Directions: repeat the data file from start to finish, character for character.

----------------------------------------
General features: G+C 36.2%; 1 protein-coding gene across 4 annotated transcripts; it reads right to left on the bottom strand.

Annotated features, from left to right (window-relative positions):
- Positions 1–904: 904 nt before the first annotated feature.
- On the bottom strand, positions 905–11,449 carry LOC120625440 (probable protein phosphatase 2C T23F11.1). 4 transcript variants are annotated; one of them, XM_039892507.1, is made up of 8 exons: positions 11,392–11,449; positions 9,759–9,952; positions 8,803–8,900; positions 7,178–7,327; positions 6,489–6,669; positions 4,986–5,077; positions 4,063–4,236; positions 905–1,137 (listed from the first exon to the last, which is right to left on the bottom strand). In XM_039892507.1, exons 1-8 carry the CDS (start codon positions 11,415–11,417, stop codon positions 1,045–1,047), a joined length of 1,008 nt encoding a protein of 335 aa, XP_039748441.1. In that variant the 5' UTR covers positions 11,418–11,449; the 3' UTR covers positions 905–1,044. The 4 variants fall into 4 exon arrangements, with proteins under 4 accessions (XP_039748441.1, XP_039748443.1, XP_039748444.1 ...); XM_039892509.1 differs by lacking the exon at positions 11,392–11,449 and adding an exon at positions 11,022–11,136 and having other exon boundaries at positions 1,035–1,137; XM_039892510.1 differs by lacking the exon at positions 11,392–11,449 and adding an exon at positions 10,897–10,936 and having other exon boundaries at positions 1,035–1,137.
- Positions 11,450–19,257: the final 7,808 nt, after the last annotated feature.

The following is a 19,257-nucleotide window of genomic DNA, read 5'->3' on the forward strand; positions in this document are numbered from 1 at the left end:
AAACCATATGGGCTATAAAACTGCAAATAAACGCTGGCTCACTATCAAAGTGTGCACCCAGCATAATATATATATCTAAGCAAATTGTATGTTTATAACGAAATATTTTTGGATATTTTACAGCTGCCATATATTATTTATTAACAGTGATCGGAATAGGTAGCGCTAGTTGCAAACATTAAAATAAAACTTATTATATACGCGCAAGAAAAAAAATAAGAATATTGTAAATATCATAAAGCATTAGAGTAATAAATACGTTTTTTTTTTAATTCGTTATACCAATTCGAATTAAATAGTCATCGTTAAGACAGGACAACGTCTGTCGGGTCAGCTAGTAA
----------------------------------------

General features: G+C 36.2%; 1 protein-coding gene across 4 annotated transcripts; it reads right to left on the bottom strand.

Annotated features, from left to right (window-relative positions):
- Positions 1–904: 904 nt before the first annotated feature.
- On the bottom strand, positions 905–11,449 carry LOC120625440 (probable protein phosphatase 2C T23F11.1). 4 transcript variants are annotated; one of them, XM_039892507.1, is made up of 8 exons: positions 11,392–11,449; positions 9,759–9,952; positions 8,803–8,900; positions 7,178–7,327; positions 6,489–6,669; positions 4,986–5,077; positions 4,063–4,236; positions 905–1,137 (listed from the first exon to the last, which is right to left on the bottom strand). In XM_039892507.1, exons 1-8 carry the CDS (start codon positions 11,415–11,417, stop codon positions 1,045–1,047), a joined length of 1,008 nt encoding a protein of 335 aa, XP_039748441.1. In that variant the 5' UTR covers positions 11,418–11,449; the 3' UTR covers positions 905–1,044. The 4 variants fall into 4 exon arrangements, with proteins under 4 accessions (XP_039748441.1, XP_039748443.1, XP_039748444.1 ...); XM_039892509.1 differs by lacking the exon at positions 11,392–11,449 and adding an exon at positions 11,022–11,136 and having other exon boundaries at positions 1,035–1,137; XM_039892510.1 differs by lacking the exon at positions 11,392–11,449 and adding an exon at positions 10,897–10,936 and having other exon boundaries at positions 1,035–1,137.
- Positions 11,450–19,257: the final 7,808 nt, after the last annotated feature.

The following is a 19,257-nucleotide window of genomic DNA, read 5'->3' on the forward strand; positions in this document are numbered from 1 at the left end:
AAACCATATGGGCTATAAAACTGCAAATAAACGCTGGCTCACTATCAAAGTGTGCACCCAGCATAATATATATATCTAAGCAAATTGTATGTTTATAACGAAATATTTTTGGATATTTTACAGCTGCCATATATTATTTATTAACAGTGATCGGAATAGGTAGCGCTAGTTGCAAACATTAAAATAAAACTTATTATATACGCGCAAGAAAAAAAATAAGAATATTGTAAATATCATAAAGCATTAGAGTAATAAATACGTTTTTTTTTTAATTCGTTATACCAATTCGAATTAAATAGTCATCGTTAAGACAGGACAACGTCTGTCGGGTCAGCTAGTAA